One Day at a Time

Welsh Books Council

One Day at a Time - 08 January 2009
One Day at a Time

Trebor Edwards Publishes His Autobiography

The Welsh singer who has sold over 200,000 records, the tenor seen on stages throughout Wales and further afield, the successful farmer who was made President of the Royal Welsh Show in 2008. Here are some things most of us know about Trebor Edwards. But  Un Dydd ar y Tro  (the title of his most famous song One Day at a Time), Trebor Edwards’ new autobiography gives us an opportunity to get to know the man behind the melodious voice.

For instance, who would have thought that Trebor Edwards worries terribly about forgetting his words, that he cuts his hair every five weeks without fail and that he has been on 19 cruises in the last 25 years?

Despite his successful singing career, it is around Pen Bryniau, a farm near Corwen in north Wales that Trebor Edwards’ life has revolved since he was a young boy. Indeed, the autobiography begins with the life-changing sentence the author uttered to his mother at just fifteen years old: ‘Mi faswn i’n licio ffarmio Pen Brynie’ - 'I’d like to farm at Pen Brynie'. He recalls running from the village school as fast as he could to his grandfather’s farm Pen Bryniau, and the huge influence his grandfather had on both his decision to take up farming and to start singing: "My grandfather was very musical, with a good ear and a strong baritone voice," says Trebor. "Gathering around the piano for a sing-song was a very normal thing to do in a rural community like ours, and I, the shortlegged boy soprano, would be delighted when someone praised my singing."

Eventually Trebor came to take over the reins at Pen Bryniau, whilst at the same time carving out a successful singing career, first at local eisteddfodau and then on radio and television programmes such as  Cais am Gân, Trebor, Taro Tant, Noson Lawen  and many others. As he says in the book, "Although I consider myself a farmer first and foremost, I couldn’t imagine a world without singing, and even when I’m at my busiest on the farm, I couldn’t imagine not singing myself."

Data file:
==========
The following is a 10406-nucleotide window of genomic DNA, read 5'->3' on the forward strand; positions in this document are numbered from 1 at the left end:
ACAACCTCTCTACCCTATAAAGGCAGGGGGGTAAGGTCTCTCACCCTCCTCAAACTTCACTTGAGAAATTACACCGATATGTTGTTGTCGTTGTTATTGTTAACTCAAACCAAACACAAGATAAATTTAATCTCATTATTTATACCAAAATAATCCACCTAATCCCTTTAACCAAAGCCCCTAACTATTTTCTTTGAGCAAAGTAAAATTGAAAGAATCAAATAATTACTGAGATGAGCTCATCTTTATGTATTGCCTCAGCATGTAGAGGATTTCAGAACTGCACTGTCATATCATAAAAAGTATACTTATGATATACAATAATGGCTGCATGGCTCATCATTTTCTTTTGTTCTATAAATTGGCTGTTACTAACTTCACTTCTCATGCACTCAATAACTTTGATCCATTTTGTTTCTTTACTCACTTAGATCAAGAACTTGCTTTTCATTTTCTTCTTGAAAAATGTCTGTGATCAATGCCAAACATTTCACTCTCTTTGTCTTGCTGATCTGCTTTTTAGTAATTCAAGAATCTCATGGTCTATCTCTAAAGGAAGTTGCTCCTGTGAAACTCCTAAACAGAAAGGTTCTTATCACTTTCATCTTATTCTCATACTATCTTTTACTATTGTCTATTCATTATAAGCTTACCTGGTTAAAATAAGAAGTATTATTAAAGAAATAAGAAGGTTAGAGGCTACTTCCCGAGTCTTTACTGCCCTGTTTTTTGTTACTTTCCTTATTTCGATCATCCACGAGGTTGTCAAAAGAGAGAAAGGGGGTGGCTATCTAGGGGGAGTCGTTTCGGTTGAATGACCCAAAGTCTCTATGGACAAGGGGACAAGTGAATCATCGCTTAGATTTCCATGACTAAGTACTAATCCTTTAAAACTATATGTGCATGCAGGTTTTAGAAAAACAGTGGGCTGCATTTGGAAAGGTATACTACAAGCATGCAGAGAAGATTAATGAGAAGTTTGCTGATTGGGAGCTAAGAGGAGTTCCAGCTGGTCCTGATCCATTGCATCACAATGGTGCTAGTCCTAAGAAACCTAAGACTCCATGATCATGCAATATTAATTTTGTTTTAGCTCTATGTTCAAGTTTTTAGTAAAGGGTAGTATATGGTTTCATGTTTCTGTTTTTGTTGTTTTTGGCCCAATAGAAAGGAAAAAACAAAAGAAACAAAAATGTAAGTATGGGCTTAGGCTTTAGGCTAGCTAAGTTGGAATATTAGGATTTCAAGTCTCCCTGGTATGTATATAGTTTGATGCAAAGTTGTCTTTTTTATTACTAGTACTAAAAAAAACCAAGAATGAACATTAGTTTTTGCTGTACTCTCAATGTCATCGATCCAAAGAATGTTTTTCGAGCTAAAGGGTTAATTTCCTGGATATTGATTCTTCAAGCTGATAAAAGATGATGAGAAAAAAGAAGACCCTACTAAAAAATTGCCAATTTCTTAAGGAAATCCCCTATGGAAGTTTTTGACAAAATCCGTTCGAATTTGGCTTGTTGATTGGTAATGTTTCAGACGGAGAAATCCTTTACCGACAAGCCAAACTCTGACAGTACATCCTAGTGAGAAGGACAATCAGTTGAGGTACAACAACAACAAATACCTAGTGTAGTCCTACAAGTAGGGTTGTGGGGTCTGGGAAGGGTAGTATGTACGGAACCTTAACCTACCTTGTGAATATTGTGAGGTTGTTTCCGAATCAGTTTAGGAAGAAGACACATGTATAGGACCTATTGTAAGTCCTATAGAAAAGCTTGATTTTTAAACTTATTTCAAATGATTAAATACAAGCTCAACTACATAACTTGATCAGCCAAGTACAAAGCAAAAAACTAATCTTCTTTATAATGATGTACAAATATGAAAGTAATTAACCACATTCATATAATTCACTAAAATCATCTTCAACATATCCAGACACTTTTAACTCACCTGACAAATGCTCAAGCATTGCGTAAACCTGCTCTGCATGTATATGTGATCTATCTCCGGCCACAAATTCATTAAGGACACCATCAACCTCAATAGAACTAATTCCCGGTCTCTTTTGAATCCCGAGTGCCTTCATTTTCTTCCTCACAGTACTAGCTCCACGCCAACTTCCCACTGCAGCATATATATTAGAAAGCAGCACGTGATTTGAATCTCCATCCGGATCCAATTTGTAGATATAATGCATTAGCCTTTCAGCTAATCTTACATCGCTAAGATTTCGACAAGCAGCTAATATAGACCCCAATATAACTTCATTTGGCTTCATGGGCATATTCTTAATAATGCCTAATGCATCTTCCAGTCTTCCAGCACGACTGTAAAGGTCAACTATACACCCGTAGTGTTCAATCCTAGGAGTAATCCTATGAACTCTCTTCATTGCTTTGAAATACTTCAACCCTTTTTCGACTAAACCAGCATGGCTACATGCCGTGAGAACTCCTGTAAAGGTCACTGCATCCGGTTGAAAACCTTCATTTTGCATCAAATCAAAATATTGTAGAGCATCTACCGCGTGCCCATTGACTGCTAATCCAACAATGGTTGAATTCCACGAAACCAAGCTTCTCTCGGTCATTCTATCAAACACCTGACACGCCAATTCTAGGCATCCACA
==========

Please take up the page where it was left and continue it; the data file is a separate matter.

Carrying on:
He goes on to mention that his favourite singers are the ones who enunciate well, including Gwyn Hughes Jones, Rhys Meirion, Bryn Terfel, Sian Cothi, Bethan Dudley, Marian Roberts, Katherine Jenkins and Pavarotti.

The book is peppered with humourous anecdotes about Trebor’s habit of picking up bargains for the farm on the way to and from concerts, as well as the by now infamous clip of Trebor singing with Sbot the dog, which made him a national hit on Dennis Norden’s  It’ll be Alright on the Night.  Recalling the incident, he says "One afternoon we were out filming, and there I was sitting with Sbot the dog in the field for one of my songs ‘Yr Hen Shep’ when I noticed that the camera crew were laughing like no-one’s business. I turned to see what was happening and noticed Sbot sliding on his behind down the slope, as if his backside was on fire!

"What was even more interesting was the response I got from viewers. I got sent all kinds of pills and powders in the post by people suggesting that the dog had worms. Some were serious, but not everyone said who they were, so I’m still not sure who was winding me up!"

Author Elfyn Pritchard, born only a stone’s throw away from Trebor in Gwyddelwern, co-wrote the autobiography with Trebor and his wife Ann over a few months. He said, "Because we came from the same area, we shared many of the same memories; of the harvests, the arrival of the milk lorry and so on so that helped. Trebor’s wife Ann had kept cuttings and letters so they were also very useful in putting together the full picture.

"The impression I get is of a very genial man, though some tragedy has also touched his life. He has a very strong sense of family and community, I think he treats everyone the same. Somehow this comes across in his concerts, and I believe that is the real secret of his success."

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